“Ward McAllister, president of Ledingham McAllister Properties, and fellow panelists Eugene Klein, president-elect of the Real Estate Board of Greater Vancouver, and real estate consultant Richard Wozny, of Site Economics Ltd. were at the board of trade to debate whether or not Vancouver real estate is in the midst of a bubble. They all agreed it is not. …
“Buyers, especially the under-25 mark, are sitting on the sidelines,” said Klein. …
The HST effect was the only real damper on Metro Vancouver real estate, which the three panelists and moderator David Podmore, CEO of Concert Properties Ltd., all said (was) not a bubble. Podmore wore a button to the conference with the slash symbol for “no” imprinted over the word bubble.
“I am very optimistic about where we are heading,” he said, noting that his company largely pulled out of Metro Vancouver Real Estate in 2007, but went back in 2009.
He cited two reasons for the region’s strong real estate market: immigration and the fact that real estate is being viewed as a hedge against the uncertainty that has hit global finance.
Klein said international interest in Vancouver is attracting foreign buyers. He said buyers are coming here to live, with only three per cent characterized as foreign investors. He said supply is now out-stripping demand, but it has no affected prices. Prices have increases dramatically in some area over the last 12 months; in Richmond by $200,000, in West Vancouver by $275,000 and Vancouver’s West Side by $400,000.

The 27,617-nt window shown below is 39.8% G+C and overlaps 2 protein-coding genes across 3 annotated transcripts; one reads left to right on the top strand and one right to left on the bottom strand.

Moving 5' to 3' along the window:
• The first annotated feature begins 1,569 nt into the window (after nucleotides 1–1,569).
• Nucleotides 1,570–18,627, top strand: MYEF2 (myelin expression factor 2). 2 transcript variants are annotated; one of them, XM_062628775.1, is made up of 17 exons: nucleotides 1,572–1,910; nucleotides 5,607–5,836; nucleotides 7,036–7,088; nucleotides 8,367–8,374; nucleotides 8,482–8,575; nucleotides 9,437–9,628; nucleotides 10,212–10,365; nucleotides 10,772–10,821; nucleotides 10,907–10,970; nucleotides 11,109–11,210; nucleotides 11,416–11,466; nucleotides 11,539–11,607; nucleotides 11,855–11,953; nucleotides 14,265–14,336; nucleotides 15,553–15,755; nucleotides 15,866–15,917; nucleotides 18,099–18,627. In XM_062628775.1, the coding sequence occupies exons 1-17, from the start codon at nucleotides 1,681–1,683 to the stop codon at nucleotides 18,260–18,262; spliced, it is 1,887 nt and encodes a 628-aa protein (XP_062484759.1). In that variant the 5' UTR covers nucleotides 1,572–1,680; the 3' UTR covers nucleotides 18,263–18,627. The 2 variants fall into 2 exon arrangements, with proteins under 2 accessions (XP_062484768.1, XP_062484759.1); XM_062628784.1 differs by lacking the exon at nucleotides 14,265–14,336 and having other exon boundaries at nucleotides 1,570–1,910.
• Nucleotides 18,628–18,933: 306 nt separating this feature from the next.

“Demand for high-end properties have helped drive our demand for most of the year,” he said.
Wozny said Metro Vancouver’s real estate prices are “very high by any measure.”
“It must be something political or social because it certainly has nothing to do with economics.” he said.
He forecast low interest rates for the foreseeable future, which will translate into continuing sales.
“There is no bubble in Vancouver,” he said.
McAllister had advice for prospective homeowners in their 20s who are questioning whether they should wait for prices to come down. Don’t wait, he said; borrow from mom and dad.
And he warned against selling hoping to get back into the market later.
“Affordability is one of the main concerns in this market and I think will continue to be over the rest of my life.”
- from ‘New housing sales stall over transition out of HST’, Gordon Hamilton, Vancouver Sun, 21 Oct 2011
[hat-tip Patiently Waiting at vancouvercondo.info]
Well now, ain’t that.. cosy?
Quite the ‘debate’.
Metaphors almost fail us… kinda like getting Palmer, Nicholas, Woods and Player to debate the subject “Golf, the Best Game?”; or four vultures to debate the merits of carrion.
1. Interesting terminology, “the under-25 ‘mark’ “. (Ever seen ‘The Sting’?)
2. They are seeking buyers at the margins: persuading those in their 20′s to borrow downpayments.
3. Their analysis is arguably even more nebulous than the usual “limitless demand” position: Even though prices are very high and not supported by “economics”, low interest rates and “something political or social” will “translate into continuing sales”. “Immigration and the fact that real estate is being viewed as a hedge against the uncertainty that has hit global finance” will continue to buoy the market. This really is little more than wishful thinking. Consider what may happen to this market if just a 15% drop in prices (and a 10% drop in the loonie) lead investors to question its “safe haven” status.
4. “Affordability is one of the main concerns in this market and I think will continue to be over the rest of my life.” – Classic bubble quote. Whenever people start expressing opinions that markets will never change, take note.
5. With reference to our discussion earlier regarding the media and the RE industry, witness the Sun running this as ‘news’.